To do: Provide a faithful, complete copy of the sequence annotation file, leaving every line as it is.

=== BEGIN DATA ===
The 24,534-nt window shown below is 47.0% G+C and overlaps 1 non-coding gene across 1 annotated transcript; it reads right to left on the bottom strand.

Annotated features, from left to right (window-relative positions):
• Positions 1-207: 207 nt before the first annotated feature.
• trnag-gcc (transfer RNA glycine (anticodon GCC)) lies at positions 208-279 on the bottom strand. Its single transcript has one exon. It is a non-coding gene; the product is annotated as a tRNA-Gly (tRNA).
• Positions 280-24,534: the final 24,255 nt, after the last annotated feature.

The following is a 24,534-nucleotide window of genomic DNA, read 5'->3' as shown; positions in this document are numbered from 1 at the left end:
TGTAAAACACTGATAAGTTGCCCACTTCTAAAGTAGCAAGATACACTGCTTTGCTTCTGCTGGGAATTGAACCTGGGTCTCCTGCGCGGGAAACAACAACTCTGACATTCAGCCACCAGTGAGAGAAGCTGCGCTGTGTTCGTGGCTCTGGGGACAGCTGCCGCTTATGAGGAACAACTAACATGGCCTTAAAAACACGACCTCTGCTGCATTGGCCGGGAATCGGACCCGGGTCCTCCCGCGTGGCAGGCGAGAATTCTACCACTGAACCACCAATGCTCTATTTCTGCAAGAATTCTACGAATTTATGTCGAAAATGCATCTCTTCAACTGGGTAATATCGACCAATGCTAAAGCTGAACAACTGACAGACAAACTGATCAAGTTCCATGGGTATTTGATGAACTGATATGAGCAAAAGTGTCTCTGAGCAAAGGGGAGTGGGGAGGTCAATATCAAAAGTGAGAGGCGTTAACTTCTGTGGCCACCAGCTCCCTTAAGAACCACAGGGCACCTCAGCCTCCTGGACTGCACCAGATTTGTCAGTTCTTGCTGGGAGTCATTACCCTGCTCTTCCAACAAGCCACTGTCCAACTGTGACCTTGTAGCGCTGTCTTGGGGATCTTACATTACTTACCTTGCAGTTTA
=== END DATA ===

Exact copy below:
The 24,534-nt window shown below is 47.0% G+C and overlaps 1 non-coding gene across 1 annotated transcript; it reads right to left on the bottom strand.

Annotated features, from left to right (window-relative positions):
• Positions 1-207: 207 nt before the first annotated feature.
• trnag-gcc (transfer RNA glycine (anticodon GCC)) lies at positions 208-279 on the bottom strand. Its single transcript has one exon. It is a non-coding gene; the product is annotated as a tRNA-Gly (tRNA).
• Positions 280-24,534: the final 24,255 nt, after the last annotated feature.

The following is a 24,534-nucleotide window of genomic DNA, read 5'->3' as shown; positions in this document are numbered from 1 at the left end:
TGTAAAACACTGATAAGTTGCCCACTTCTAAAGTAGCAAGATACACTGCTTTGCTTCTGCTGGGAATTGAACCTGGGTCTCCTGCGCGGGAAACAACAACTCTGACATTCAGCCACCAGTGAGAGAAGCTGCGCTGTGTTCGTGGCTCTGGGGACAGCTGCCGCTTATGAGGAACAACTAACATGGCCTTAAAAACACGACCTCTGCTGCATTGGCCGGGAATCGGACCCGGGTCCTCCCGCGTGGCAGGCGAGAATTCTACCACTGAACCACCAATGCTCTATTTCTGCAAGAATTCTACGAATTTATGTCGAAAATGCATCTCTTCAACTGGGTAATATCGACCAATGCTAAAGCTGAACAACTGACAGACAAACTGATCAAGTTCCATGGGTATTTGATGAACTGATATGAGCAAAAGTGTCTCTGAGCAAAGGGGAGTGGGGAGGTCAATATCAAAAGTGAGAGGCGTTAACTTCTGTGGCCACCAGCTCCCTTAAGAACCACAGGGCACCTCAGCCTCCTGGACTGCACCAGATTTGTCAGTTCTTGCTGGGAGTCATTACCCTGCTCTTCCAACAAGCCACTGTCCAACTGTGACCTTGTAGCGCTGTCTTGGGGATCTTACATTACTTACCTTGCAGTTTA